Is someone you
love experiencing memory loss or other cognitive
problems? Many people are reluctant to
acknowledge that they are having serious
difficulty with their memory or activities of
daily living. This is natural. They might be
afraid to find out that they have Alzheimerís
disease or other illness. They might be afraid
that they could lose their independence if they
acknowledge the troubles they are having. Maybe
they think it is simply a normal part of aging.
Regardless of the
reason, pretending that everything is normal
delays appropriate treatment and can be very
risky. This is especially the case when the
person in question lives alone or refuses to
make necessary lifestyle changes. Even if they
are not doing things that are inherently
dangerous, they might no longer be able to
respond appropriately in an emergency. They
might also accidentally harm others or put them
strongly consider encouraging your loved one to
have an evaluation if you have noticed any of
the following changes in their behavior.
They constantly repeat
themselves or quickly forget what you told
They forget appointments or
dates with friends and family members.
They have lost interest in
hobbies or other activities they used to
They are having a hard time
doing things that used to be easy for them.
They are easily confused.
They are having a hard time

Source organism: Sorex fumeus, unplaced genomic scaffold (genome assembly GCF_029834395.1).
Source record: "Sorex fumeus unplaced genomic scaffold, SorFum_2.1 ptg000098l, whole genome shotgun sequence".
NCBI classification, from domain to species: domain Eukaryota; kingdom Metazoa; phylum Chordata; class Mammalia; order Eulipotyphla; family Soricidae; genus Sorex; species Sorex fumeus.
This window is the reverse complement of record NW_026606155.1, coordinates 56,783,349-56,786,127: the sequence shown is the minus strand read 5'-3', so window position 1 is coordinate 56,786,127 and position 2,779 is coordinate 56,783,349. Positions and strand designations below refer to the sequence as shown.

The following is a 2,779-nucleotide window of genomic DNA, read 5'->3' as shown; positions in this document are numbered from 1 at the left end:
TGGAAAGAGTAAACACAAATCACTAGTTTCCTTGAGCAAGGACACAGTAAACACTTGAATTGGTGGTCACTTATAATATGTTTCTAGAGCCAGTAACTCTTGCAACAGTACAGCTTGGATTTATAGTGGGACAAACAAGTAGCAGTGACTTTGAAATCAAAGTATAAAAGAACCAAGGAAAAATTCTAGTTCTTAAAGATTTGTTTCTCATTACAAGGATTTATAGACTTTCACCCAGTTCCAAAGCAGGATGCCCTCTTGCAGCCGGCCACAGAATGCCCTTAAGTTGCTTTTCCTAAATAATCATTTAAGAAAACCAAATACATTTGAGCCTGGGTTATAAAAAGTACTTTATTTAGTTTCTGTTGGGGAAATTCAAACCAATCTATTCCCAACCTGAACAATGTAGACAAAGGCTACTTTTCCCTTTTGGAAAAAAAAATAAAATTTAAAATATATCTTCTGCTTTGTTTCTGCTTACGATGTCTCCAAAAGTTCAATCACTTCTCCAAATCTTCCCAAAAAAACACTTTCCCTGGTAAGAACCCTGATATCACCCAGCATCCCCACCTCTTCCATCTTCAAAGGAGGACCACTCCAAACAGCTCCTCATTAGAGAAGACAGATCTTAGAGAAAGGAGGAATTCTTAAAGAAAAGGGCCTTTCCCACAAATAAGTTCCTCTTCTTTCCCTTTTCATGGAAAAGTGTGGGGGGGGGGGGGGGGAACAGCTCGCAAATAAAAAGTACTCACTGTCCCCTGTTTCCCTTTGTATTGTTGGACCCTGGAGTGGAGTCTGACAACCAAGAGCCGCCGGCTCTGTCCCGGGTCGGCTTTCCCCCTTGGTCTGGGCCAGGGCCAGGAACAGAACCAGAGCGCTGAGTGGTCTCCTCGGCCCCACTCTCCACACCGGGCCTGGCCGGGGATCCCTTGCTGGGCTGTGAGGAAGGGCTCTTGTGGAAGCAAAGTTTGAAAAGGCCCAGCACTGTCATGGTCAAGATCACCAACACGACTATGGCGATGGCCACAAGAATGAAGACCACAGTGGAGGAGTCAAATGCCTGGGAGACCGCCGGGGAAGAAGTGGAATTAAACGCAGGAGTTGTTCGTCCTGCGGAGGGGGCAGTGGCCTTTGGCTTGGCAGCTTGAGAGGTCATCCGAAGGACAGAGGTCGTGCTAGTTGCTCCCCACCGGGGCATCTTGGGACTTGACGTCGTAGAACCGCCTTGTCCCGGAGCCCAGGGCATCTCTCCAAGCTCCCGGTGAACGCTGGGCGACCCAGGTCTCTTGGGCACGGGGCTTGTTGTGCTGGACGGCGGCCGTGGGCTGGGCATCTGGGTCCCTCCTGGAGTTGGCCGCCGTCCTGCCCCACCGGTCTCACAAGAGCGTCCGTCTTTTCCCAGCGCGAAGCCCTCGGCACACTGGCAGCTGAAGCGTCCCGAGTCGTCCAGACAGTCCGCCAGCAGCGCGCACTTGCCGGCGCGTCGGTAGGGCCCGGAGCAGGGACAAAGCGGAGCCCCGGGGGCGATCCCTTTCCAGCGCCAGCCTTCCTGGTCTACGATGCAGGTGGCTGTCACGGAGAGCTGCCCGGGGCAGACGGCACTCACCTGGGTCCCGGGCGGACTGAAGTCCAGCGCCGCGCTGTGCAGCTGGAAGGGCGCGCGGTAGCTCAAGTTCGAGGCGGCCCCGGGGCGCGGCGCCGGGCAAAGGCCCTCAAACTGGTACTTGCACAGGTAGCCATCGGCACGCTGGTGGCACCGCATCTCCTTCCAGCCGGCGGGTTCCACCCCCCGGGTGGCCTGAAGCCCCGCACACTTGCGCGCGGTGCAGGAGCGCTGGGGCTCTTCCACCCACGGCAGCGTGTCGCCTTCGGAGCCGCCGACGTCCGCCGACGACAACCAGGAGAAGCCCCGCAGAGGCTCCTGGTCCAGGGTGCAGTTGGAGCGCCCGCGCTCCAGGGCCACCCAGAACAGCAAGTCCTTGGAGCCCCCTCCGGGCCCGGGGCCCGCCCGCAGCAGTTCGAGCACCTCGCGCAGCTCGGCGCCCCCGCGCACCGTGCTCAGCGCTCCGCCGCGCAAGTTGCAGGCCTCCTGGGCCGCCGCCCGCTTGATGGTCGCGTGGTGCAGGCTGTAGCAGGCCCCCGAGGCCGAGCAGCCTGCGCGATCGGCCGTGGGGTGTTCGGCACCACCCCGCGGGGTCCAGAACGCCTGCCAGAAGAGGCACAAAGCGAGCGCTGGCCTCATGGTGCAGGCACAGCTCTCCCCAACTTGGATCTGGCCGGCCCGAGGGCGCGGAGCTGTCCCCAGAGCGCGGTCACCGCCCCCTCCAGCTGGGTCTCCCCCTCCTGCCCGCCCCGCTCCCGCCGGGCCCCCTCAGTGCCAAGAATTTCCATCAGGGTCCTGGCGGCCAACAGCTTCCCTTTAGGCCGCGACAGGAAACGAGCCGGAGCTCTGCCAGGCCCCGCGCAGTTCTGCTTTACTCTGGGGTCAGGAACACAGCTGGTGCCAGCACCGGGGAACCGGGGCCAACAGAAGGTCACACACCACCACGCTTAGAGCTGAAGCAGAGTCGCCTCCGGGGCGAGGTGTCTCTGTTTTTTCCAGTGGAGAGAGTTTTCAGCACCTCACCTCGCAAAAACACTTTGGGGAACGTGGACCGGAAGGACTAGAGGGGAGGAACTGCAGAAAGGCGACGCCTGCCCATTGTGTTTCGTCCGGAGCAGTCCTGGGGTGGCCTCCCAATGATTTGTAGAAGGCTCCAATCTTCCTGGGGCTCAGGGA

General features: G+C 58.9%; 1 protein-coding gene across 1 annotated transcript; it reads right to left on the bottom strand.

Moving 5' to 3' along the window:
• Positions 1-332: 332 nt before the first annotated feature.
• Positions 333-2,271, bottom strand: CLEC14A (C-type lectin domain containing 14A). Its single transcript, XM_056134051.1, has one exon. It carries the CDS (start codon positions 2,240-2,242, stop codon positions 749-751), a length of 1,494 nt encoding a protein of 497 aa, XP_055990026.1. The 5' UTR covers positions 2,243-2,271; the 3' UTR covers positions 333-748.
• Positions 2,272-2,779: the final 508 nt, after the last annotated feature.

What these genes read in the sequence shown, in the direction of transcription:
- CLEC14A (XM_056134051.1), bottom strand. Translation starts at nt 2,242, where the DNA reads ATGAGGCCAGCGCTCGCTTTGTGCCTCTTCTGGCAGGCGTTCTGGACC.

taking their medication as directed.
They donít seem to be taking
very good care of themselves anymore.
Their hygiene has
They donít clean or take care
of their home as well as they used to.
They are having increasing
difficulty using remote controls or
They have increasing
difficulty following directions.
They donít drive as well as
they used to.
They are having troubles with
their finances, such as forgetting to pay
bills or paying bills twice.
They seem more gullible when
strangers ask for money or try to sell them
disorder assessment of a loved one will help
Understand what is causing
their problems with memory and other
aspects of their cognitive functioning.
Experience peace of mind.
Many causes of memory loss are treatable.
Often there is no neurological disease. If
they have a disease, an assessment will help
ensure they receive the most appropriate
Understand their cognitive
strengths and weaknesses.
Know where to go for
other types of testing or specific
treatments that might be helpful.
Learn about community
resources and where to go for more help.
Know what restrictions on
your loved oneís independence, if any, are
Do what needs to be done.
People are more likely to accept
restrictions on their independence when
recommended by an impartial outside expert.
Know what to expect in the
future, including how their memory loss
and/or other problems are likely to progress
and what their future needs will probably
be. This will help you to plan for the
Have a baseline
measurement of your loved oneís memory and
thinking to more accurately assess any